Virginia Criminal Defense Attorney | Virginia's Texting and Driving Laws Are All Bark and No Bite

Portner & Shure Law Firm Serving Maryland, Virginia & Washington D.C.

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Yesterday, we discussed Virginia's cell phone, texting and driving laws. Remember, texting and driving in Virginia is now a primary offense, which means police officers do not need another reason to stop drivers they see texting.

Virginia's texting and driving laws differ from Maryland and the District of Columbia in that you can use your hand held device for other reasons besides texting and e-mailing. Va. Code § 46.2-1078.1(A)(1) states it is illegal to type characters into your device as a means of communicating with another person. This would cover text messages and e-mails. Va. Code § 46.2-1078.1(A)(2) provides that drivers are prohibited from reading any e-mail or text message sent to their device. However, the second part of that same provision provides an exception to this rule. While you can't read any e-mail or text message, you can use your phone to look up names and numbers on your device or use your phone's GPS.

Virginia's texting and driving laws fail to discuss the driver's use of other apps on their device. As a result, it is illegal for you to use your device to read or send a text message or e-mail in Virginia but you technically can use your device to play Angry Birds or get to the next level of Candy Crush. The issue here is that these laws provide drivers who are willing to lie an opportunity to get out of a citation. Drivers pulled over for texting and driving can state they were using their device to look up directions which is what they may have been doing. Law enforcement officers are finding it difficult to catch and cite drivers, which seems to defeat the very purpose of the law and increased fines.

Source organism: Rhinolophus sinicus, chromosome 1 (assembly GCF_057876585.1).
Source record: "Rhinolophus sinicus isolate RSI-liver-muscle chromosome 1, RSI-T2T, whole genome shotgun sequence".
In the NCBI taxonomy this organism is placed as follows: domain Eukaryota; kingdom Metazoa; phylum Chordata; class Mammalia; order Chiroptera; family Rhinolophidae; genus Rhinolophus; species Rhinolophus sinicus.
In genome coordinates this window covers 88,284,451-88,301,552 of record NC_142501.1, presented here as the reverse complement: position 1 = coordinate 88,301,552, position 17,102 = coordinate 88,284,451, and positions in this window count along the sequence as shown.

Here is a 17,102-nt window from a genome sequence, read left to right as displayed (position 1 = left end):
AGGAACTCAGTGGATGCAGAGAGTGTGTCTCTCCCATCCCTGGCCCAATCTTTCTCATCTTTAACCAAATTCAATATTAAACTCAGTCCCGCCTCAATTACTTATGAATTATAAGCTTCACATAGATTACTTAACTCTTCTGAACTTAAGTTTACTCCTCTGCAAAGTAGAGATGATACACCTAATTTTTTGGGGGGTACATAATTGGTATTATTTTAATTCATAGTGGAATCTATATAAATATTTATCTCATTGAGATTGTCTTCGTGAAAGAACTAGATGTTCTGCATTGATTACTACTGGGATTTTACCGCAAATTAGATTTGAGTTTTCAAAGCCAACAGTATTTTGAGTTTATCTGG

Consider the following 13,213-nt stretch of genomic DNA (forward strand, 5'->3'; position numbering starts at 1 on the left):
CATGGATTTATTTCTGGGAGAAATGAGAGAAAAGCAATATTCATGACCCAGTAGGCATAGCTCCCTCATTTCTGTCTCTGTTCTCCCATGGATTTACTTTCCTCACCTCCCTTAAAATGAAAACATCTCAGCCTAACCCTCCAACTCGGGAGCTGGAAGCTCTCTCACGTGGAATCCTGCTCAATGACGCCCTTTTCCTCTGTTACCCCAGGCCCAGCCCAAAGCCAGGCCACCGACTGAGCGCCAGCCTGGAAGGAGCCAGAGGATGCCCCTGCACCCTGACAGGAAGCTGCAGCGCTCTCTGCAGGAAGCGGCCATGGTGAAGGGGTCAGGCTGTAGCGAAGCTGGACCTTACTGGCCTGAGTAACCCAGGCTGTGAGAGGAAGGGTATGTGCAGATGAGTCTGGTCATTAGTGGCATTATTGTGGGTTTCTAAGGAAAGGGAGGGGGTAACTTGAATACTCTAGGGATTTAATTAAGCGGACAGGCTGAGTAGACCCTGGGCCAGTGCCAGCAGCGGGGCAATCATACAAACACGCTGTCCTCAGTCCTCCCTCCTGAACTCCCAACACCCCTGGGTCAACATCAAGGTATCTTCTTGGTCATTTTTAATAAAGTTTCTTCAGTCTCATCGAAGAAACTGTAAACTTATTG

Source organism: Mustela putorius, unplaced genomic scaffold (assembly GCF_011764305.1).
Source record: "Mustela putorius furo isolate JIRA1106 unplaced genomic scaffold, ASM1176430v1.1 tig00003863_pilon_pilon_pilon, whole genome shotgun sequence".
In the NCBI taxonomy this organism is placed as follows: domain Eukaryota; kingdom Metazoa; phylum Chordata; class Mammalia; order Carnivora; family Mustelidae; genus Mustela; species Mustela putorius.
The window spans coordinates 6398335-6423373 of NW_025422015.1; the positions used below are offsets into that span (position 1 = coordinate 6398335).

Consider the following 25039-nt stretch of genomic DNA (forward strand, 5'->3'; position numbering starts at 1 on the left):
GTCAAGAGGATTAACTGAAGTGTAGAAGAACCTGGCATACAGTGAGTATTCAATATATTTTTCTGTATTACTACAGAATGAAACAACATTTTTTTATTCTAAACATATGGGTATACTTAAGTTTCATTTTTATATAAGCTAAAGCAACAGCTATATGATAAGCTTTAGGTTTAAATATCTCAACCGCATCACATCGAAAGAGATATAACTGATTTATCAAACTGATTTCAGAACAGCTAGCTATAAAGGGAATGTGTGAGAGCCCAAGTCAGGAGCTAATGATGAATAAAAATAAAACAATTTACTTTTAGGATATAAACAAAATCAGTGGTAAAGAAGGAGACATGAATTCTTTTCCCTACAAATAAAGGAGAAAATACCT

Remember, drivers are not required to surrender their cell phones. Law enforcement officers will ask drivers pulled over for texting to see their phones in order to check the timestamps on their text. Drivers retain the right to refuse that request, and can then fight the ticket in court.